Hydraulically predictable water distribution networks

Tanyimboh, T. and Setiadi, Y.; Topping, B.H.V. and Mota Soares, C.A., eds. (2004) Hydraulically predictable water distribution networks. In: Proceedings of the fourth international conference on engineering computational technology. Civil-Comp Press, Stirlingshire, United Kingdom. ISBN 1759-3433 (http://dx.doi.org/10.4203/ccp.80.66)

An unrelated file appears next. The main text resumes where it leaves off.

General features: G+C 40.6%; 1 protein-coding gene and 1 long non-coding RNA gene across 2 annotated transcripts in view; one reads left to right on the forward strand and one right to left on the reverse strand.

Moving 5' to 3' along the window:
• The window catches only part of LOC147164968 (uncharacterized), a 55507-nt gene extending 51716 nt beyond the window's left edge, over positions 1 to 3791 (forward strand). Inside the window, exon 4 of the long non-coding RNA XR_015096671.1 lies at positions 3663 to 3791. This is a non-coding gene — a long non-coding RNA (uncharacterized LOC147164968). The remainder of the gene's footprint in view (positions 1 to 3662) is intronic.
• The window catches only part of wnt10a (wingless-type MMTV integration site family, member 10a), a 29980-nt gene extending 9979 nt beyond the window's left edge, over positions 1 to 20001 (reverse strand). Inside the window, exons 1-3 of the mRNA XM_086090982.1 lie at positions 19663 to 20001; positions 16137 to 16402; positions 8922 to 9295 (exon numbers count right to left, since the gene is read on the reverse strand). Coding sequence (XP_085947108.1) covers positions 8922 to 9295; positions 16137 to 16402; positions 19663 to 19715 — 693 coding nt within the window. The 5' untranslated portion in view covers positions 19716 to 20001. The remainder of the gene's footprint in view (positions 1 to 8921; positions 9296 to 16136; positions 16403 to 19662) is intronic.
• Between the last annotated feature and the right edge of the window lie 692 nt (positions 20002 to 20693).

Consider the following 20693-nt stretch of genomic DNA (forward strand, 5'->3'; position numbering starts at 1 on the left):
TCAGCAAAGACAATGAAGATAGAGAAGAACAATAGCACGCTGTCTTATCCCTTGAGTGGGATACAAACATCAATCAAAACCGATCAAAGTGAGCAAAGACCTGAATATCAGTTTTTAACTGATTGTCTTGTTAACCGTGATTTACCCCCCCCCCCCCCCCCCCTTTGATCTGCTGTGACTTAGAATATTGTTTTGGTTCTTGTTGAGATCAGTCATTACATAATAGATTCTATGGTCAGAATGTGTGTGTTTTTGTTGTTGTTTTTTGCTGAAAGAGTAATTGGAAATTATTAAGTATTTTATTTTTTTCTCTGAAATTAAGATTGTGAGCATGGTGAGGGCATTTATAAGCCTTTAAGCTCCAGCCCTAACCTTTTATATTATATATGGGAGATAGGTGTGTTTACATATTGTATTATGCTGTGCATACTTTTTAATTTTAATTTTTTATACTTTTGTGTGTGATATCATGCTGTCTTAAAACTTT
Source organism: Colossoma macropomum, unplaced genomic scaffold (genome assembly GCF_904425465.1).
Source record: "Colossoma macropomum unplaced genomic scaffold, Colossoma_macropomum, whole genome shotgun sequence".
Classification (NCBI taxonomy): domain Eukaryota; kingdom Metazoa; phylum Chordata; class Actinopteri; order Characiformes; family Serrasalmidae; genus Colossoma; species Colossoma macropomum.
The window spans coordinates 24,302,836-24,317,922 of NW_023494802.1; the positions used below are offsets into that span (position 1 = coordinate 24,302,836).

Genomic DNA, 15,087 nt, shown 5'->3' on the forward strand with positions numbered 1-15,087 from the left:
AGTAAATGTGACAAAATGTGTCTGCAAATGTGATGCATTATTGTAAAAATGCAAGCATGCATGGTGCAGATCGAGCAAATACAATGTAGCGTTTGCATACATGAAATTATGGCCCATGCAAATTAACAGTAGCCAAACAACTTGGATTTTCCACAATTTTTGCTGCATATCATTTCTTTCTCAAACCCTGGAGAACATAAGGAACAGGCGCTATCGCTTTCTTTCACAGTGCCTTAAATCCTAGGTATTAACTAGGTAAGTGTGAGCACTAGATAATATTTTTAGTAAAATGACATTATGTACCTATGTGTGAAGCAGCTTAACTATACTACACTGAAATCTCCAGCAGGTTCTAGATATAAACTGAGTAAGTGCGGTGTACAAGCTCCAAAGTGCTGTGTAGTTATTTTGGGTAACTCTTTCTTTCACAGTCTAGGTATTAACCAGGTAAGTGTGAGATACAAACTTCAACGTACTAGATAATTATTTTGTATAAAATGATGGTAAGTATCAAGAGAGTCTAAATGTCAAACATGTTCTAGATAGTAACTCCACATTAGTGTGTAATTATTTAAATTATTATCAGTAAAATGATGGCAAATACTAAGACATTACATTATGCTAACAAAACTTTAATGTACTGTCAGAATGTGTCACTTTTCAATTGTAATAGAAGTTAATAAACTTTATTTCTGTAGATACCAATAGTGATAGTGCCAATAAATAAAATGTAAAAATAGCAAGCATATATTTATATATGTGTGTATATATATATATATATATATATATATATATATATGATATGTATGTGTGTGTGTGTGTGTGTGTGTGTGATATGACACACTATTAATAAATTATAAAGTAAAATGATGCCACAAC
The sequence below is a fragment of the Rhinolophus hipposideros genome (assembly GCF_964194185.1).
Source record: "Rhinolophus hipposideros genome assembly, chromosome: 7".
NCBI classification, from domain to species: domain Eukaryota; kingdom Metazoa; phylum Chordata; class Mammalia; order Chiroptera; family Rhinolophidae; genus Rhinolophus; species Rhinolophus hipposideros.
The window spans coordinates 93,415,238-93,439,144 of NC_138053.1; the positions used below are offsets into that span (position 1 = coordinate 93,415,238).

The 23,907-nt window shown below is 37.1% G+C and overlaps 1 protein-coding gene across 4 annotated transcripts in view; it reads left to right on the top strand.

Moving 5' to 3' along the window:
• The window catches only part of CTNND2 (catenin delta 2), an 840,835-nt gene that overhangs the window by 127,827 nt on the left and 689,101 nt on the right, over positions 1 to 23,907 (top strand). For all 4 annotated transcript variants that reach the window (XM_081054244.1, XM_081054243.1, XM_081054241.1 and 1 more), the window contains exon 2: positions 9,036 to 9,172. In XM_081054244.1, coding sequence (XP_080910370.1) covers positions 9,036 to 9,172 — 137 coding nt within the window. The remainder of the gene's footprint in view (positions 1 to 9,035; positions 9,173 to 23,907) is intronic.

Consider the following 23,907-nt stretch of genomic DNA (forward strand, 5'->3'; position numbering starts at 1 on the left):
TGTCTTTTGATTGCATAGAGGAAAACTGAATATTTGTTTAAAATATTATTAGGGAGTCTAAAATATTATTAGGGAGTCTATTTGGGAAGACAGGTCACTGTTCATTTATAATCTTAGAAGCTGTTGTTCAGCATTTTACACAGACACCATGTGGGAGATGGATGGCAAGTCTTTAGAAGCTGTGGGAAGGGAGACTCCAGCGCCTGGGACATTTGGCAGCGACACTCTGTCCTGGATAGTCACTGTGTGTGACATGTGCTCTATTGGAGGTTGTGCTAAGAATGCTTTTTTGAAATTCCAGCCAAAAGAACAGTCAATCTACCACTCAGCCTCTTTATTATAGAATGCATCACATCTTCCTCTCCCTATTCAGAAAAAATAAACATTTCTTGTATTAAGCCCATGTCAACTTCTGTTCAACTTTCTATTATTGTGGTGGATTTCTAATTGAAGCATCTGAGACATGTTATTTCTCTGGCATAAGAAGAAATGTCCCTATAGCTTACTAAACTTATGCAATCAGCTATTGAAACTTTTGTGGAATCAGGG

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There is a considerable amount of uncertainty associated with the design and operation of water distribution systems. These include: long-term projections of the growth in demand; the spatial distribution of the nodal demands coupled with diurnal and seasonal consumption patterns; variations in electricity/energy tariffs; bursts and component failures; possible changes in pipe diameters and roughness with age. Following a pipe failure/removal or large localised increase in demand, flows in pipe networks are rerouted in complex ways which are generally difficult to predict prior to a full simulation of the network concerned. This can cause difficulties and further uncertainty at the design stage, because of the general inability to identify the critical elements of the network.